Mercedes driver Lewis Hamilton of Britain steers his car during the second practice session at the Red Bull Ring racetrack in Spielberg, Austria, on Friday, 3 July 2020. The Austrian Formula One Grand Prix will be held on Sunday. Photo: Leonhard Foeger/Pool via AP
Mercedes driver Lewis Hamilton of Britain steers his car during the second practice session at the Red Bull Ring racetrack in Spielberg, Austria, on Friday, 3 July 2020. The Austrian Formula One Grand Prix will be held on Sunday. Photo: Leonhard Foeger/Pool via AP

Red Bull lodge official protest against Mercedes' DAS system at F1 opener

By Alan Baldwin Time of article published Jul 3, 2020

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Red Bull lodged an official protest against Mercedes at Formula One's season-opening Austrian Grand Prix on Friday after the champions used a controversial new Dual Axis Steering (DAS) system in practice.

The action concerned the cars of six-times world champion Lewis Hamilton and team mate Valtteri Bottas, with team representatives summoned to stewards at the Red Bull Ring.

Mercedes, who dominated practice with Hamilton fastest in both sessions, were running the system for the first time at a race weekend after it raised questions in pre-season testing.

The governing FIA has said already that DAS will not be allowed next year, despite the cars remaining the same due to new rules being postponed to 2022, but has not banned it for 2020.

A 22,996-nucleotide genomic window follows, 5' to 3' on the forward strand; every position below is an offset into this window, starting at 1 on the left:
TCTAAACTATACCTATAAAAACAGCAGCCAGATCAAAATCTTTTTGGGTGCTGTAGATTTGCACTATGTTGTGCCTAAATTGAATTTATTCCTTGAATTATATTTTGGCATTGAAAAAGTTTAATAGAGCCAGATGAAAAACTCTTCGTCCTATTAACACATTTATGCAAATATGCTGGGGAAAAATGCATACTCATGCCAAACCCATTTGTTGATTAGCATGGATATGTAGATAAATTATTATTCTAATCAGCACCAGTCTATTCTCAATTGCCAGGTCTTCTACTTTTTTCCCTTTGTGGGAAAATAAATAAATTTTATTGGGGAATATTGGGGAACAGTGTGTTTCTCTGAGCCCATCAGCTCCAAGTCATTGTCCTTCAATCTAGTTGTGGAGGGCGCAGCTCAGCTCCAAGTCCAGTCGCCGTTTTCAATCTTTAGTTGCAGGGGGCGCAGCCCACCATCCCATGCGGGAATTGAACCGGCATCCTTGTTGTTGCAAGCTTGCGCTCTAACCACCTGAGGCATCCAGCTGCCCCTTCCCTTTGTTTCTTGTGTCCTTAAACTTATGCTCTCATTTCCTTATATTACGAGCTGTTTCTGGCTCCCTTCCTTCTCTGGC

"I think the fundamental question for us is 'does it comply with the regulations in what is a fundamentally grey area?'" Red Bull team boss Christian Horner told reporters.

"We do want clarity on it because it does have an impact regarding the rest of this year. It's something that's been outlawed for next year but the question is 'Is it right for this year?"

The action by team Red Bull concerned the cars of six-times world champion Lewis Hamilton and team mate Valtteri Bottas. Photo: Leonhard Foeger/Pool via AP

DAS allows a driver to change the 'toe angle' of the front wheels by pushing and pulling on the steering wheel, rather than just moving it sideways.

Mercedes team boss Toto Wolff said a clarification would be welcome.

"We think we are on the right side. There was a lot of talking and exchange with the FIA, that is the reason why we have it on the car. So we will both bring our arguments forward and then, let's see," he added.

"We are aware that we don't want to end up with a big debate on Sunday night. I think Red Bull, I think Christian is going to take the right actions.

"You know, controversy and different judgement on engineering innovation has always been part of Formula One. This is what's to be expected in a way. It's part of the racing."

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Formula One has a long-established process for challenging innovations that exploit loopholes in the rules, with teams making a protest and presenting their arguments.

The stewards then make a ruling, which can in turn be appealed.

Mercedes are chasing a seventh successive title double this season. Red Bull were third overall last year but could be the German manufacturer's biggest challengers in 2020. 

Reuters

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